Wednesday, May 18 2022

The U.S. men’s national soccer team romped to a 3-0 victory over Honduras in St. Paul, Minnesota, Wednesday night. St. Paul in February sometimes gets cold. The temperature at Allianz Field dipped close to zero.

Two Honduran players, including the goalie, were removed from the game. According to Honduran officials, the two players were suffering from hypothermia and needed intravenous treatments.

This is not an international incident in the sense that troops are being marshalled and embassies are being closed, but, suffice, the Honduran travel party wasn’t too happy.

Even prior to the game, Honduras coach Dario Gomez was quoted as saying: “It’s not normal. It’s inconceivable that a power in every sense would bring you here to play a game and get a result. The game hasn’t started, but I can’t wait for it to end. Because it’s not for enjoying, it’s for suffering.”

After the game, U.S. defender Walker Zimmerman more or less confirmed this when he said, “To be honest, I don’t think they (Honduras) wanted any part of that (the cold) tonight. You could just tell, coming out for warmups — only sending out their starting 11, not coming out right after the half. …

“As soon as we got that first goal — especially the second goal — we felt we were in really good form and in control of the game.”

Honduras defenseman Wisdom Quaye (16) heads the ball away from the USMNT's Christian Pulisic.Honduras defenseman Wisdom Quaye (16) heads the ball away from the USMNT's Christian Pulisic.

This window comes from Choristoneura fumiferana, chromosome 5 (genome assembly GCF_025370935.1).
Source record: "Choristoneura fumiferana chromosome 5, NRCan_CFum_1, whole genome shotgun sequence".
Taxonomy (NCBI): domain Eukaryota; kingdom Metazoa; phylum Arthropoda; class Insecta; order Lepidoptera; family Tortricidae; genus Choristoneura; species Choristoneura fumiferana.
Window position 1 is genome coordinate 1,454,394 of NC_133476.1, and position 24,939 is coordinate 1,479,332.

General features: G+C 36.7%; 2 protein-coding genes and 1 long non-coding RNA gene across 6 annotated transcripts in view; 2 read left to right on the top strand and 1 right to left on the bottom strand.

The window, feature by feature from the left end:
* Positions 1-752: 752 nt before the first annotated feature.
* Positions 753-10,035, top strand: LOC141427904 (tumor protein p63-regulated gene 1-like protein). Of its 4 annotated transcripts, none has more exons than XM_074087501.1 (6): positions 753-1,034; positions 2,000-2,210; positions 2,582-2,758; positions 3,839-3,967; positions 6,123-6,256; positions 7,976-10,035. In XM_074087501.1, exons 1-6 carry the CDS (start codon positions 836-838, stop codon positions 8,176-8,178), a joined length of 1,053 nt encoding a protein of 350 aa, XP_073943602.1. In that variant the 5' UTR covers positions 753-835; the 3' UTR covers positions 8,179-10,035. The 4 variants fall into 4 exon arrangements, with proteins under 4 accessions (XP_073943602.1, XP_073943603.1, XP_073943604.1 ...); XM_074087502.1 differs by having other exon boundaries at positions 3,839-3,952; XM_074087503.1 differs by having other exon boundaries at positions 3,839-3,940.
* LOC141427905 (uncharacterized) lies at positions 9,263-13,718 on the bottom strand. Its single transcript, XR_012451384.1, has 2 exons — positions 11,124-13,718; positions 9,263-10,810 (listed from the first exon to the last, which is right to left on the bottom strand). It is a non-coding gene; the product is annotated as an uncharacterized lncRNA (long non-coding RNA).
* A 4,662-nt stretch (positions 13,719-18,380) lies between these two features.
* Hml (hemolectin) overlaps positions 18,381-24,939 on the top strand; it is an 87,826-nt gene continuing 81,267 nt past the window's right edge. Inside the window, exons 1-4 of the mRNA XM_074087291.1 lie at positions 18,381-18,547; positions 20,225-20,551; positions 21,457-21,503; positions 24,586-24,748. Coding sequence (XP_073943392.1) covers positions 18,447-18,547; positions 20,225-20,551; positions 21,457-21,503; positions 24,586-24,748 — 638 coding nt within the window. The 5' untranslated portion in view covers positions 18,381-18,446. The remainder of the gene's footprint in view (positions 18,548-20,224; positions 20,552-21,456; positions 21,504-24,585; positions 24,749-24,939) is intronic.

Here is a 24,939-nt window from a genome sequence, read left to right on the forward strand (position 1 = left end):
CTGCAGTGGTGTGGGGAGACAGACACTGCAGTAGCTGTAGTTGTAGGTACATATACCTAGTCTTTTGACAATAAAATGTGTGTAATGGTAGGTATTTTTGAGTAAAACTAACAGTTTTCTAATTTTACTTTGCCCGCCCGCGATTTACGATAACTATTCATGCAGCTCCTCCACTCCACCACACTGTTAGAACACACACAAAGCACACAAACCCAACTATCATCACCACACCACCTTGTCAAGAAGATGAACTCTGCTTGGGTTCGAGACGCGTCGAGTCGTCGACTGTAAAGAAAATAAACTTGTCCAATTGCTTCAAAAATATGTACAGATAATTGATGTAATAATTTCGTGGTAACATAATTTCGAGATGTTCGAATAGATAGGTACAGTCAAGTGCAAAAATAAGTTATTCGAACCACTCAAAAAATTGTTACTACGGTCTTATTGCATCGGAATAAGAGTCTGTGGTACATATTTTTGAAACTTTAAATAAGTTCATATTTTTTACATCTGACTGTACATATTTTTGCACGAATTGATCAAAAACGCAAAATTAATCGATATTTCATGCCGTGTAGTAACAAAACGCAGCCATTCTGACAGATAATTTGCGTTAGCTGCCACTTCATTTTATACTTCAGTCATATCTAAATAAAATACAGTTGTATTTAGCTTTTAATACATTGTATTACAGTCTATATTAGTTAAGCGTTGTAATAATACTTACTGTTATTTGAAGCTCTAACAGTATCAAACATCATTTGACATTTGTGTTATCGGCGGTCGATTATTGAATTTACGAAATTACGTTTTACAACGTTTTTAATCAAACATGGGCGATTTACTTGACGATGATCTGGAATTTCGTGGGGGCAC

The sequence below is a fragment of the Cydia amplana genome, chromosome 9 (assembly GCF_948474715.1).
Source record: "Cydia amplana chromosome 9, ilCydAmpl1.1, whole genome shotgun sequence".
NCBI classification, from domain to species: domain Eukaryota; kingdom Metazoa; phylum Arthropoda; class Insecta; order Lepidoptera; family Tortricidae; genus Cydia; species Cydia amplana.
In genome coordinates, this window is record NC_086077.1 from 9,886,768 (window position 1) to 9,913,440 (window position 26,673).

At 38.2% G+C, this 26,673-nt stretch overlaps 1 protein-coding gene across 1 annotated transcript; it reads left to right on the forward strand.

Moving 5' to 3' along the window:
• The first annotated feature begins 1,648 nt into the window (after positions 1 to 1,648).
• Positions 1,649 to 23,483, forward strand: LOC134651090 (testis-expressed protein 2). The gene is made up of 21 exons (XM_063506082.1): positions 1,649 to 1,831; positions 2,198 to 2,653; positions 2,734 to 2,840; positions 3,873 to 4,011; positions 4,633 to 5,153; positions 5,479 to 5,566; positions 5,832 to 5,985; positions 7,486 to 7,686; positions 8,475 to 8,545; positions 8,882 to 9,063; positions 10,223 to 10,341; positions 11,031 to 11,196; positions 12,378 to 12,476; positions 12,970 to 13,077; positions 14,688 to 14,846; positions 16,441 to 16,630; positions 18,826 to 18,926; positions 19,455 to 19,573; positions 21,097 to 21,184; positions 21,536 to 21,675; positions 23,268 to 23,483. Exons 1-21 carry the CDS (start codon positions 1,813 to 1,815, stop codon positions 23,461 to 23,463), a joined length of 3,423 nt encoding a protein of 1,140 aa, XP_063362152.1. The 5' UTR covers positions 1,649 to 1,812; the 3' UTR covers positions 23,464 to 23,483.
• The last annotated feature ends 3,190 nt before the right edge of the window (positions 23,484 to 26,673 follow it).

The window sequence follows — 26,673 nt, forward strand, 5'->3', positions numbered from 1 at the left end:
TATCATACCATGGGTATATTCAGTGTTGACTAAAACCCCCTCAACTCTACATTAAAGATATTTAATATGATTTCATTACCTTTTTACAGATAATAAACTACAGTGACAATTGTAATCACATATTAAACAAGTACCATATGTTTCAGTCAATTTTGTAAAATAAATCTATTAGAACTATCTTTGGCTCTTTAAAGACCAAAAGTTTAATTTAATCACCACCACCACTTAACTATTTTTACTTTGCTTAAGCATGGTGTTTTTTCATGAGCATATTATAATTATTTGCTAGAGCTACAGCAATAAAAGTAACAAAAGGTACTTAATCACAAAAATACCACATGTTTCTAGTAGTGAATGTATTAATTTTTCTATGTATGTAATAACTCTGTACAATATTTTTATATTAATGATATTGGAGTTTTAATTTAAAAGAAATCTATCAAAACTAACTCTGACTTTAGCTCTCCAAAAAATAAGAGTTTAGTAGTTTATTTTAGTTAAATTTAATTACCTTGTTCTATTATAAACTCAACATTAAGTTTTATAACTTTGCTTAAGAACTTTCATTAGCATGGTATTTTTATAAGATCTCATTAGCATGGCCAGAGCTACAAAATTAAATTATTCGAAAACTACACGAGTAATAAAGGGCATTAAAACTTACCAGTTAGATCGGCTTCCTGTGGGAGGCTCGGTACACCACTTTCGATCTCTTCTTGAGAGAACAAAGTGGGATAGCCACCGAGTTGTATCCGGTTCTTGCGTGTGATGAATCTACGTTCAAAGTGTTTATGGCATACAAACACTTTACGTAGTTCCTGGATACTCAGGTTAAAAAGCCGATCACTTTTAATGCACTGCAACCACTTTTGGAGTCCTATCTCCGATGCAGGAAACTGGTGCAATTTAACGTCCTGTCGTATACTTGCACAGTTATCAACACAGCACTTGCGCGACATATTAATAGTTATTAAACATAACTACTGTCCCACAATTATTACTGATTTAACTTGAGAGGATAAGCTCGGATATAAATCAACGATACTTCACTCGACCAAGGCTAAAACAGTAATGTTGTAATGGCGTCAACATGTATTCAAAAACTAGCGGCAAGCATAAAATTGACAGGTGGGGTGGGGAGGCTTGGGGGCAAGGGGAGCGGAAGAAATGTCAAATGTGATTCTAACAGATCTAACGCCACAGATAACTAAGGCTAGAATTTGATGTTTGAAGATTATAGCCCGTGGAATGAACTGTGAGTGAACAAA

Honduras defenseman Wisdom Quaye (16) heads the ball away from the USMNT’s Christian Pulisic.

USMNT remains in second place in Concacaf World Cup qualifiers standings

This was a huge victory for the USMNT. It kept them in second place in the Octagonal with three games remaining when the last window opens in March. It padded their goal differential advantage over third-place Mexico.

The U.S. didn’t punch its ticket for the World Cup, to be played later this year in the desert country of Qatar. But it got them close.

The top three teams in CONCACAF get automatic bids and the fourth-place team gets a play-in game against a team from Oceania — and at this stage, it’s almost inconceivable that the U.S. men aren’t in that mix, somewhere.

Yet there is much pearl-clutching happening in the wake of the victory in St. Paul. U.S. soccer fans embrace being miserable at every opportunity, and, above the carping over coach Gregg Berhalter’s rotation decisions, some are agitated about playing a game in a place where hypothermia is a real hazard.

Weston McKennie (8) reacts after scoring against Honduras.Weston McKennie (8) reacts after scoring against Honduras.
Weston McKennie (8) reacts after scoring against Honduras.

Outside of the soccer bubble, the frigidity of Wednesday night has brought others to attention. Why subject last-place Honduras to such conditions? Is that fair? Why even play in a 20,000-seat stadium in Minnesota when you can fill a 50,000 or even 80,000-seat bowl on one of the coasts? Is the U.S. that afraid of Honduras fans getting tickets?

To paraphrase Gomez, is a “power in every sense” that desperate to beat a little country on the equator?